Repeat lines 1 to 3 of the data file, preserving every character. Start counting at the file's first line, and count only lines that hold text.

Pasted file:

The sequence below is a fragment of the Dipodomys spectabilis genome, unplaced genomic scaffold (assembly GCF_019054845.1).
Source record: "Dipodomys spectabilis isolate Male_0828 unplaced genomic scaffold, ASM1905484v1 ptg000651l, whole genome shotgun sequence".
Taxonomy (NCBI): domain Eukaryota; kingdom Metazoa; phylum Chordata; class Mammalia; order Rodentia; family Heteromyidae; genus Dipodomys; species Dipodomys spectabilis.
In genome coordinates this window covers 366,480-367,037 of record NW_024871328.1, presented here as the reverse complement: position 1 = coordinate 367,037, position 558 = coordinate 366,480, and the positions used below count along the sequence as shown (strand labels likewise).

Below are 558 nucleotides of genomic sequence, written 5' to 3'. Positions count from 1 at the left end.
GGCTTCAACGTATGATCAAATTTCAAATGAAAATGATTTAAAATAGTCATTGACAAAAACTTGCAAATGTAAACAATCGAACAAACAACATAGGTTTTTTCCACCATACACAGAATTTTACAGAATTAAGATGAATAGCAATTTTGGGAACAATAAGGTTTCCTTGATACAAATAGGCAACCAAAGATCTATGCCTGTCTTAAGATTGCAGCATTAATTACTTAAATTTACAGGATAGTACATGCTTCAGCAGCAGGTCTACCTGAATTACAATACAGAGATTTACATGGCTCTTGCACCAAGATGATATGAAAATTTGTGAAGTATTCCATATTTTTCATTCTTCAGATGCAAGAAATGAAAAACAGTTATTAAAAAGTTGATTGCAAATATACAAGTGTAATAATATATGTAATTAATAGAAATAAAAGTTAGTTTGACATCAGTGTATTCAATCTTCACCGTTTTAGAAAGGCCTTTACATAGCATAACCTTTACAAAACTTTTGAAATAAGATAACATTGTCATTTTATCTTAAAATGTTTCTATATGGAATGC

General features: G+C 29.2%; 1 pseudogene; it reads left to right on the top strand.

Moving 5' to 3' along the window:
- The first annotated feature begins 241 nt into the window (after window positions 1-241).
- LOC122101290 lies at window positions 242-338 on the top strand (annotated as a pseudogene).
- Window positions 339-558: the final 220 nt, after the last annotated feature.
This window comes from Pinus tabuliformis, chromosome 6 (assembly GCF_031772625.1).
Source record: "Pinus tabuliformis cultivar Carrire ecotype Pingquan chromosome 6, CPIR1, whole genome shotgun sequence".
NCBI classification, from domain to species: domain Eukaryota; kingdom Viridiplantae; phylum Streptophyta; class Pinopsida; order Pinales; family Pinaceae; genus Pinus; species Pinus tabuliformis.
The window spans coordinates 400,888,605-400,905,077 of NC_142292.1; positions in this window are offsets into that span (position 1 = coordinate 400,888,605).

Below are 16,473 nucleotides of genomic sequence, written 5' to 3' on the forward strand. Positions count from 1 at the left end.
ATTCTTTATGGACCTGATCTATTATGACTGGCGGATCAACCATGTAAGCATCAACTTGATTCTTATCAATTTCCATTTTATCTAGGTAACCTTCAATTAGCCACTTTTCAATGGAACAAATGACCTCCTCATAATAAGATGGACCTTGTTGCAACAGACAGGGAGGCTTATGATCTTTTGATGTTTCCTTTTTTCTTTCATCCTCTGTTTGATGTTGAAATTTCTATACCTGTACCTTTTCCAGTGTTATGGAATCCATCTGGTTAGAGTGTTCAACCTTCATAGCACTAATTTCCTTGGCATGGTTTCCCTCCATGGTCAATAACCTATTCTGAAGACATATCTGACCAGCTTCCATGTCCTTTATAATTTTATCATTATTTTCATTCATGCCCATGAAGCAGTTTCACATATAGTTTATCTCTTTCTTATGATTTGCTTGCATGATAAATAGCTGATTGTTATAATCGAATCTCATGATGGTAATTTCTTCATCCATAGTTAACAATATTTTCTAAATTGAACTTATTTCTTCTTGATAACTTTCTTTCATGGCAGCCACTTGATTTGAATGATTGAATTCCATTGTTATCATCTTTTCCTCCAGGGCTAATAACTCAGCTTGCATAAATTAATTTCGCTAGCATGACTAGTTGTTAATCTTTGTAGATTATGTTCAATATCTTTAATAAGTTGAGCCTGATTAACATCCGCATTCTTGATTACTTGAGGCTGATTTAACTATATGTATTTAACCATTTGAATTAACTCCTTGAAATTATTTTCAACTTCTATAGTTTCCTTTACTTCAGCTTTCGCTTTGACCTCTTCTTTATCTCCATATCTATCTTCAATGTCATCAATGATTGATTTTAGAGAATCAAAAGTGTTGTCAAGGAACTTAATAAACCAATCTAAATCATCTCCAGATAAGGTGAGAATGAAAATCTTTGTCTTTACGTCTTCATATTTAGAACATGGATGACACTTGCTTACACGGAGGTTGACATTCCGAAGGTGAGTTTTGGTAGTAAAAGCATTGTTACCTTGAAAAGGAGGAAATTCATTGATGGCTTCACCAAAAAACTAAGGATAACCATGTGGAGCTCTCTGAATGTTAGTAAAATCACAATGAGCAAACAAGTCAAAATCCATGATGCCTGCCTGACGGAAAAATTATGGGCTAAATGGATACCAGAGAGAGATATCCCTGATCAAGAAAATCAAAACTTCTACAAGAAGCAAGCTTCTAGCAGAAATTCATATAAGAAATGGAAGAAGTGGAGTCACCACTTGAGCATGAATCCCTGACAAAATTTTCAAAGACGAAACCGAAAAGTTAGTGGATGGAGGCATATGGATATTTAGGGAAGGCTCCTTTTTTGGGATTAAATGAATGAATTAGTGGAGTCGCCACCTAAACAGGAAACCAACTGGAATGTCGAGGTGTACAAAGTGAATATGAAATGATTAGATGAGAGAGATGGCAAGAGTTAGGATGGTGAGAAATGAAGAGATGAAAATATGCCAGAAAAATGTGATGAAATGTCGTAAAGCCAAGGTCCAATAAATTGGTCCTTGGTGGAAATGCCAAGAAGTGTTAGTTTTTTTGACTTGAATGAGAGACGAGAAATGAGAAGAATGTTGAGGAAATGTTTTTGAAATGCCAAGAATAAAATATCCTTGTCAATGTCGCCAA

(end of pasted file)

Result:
The sequence below is a fragment of the Dipodomys spectabilis genome, unplaced genomic scaffold (assembly GCF_019054845.1).
Source record: "Dipodomys spectabilis isolate Male_0828 unplaced genomic scaffold, ASM1905484v1 ptg000651l, whole genome shotgun sequence".
Taxonomy (NCBI): domain Eukaryota; kingdom Metazoa; phylum Chordata; class Mammalia; order Rodentia; family Heteromyidae; genus Dipodomys; species Dipodomys spectabilis.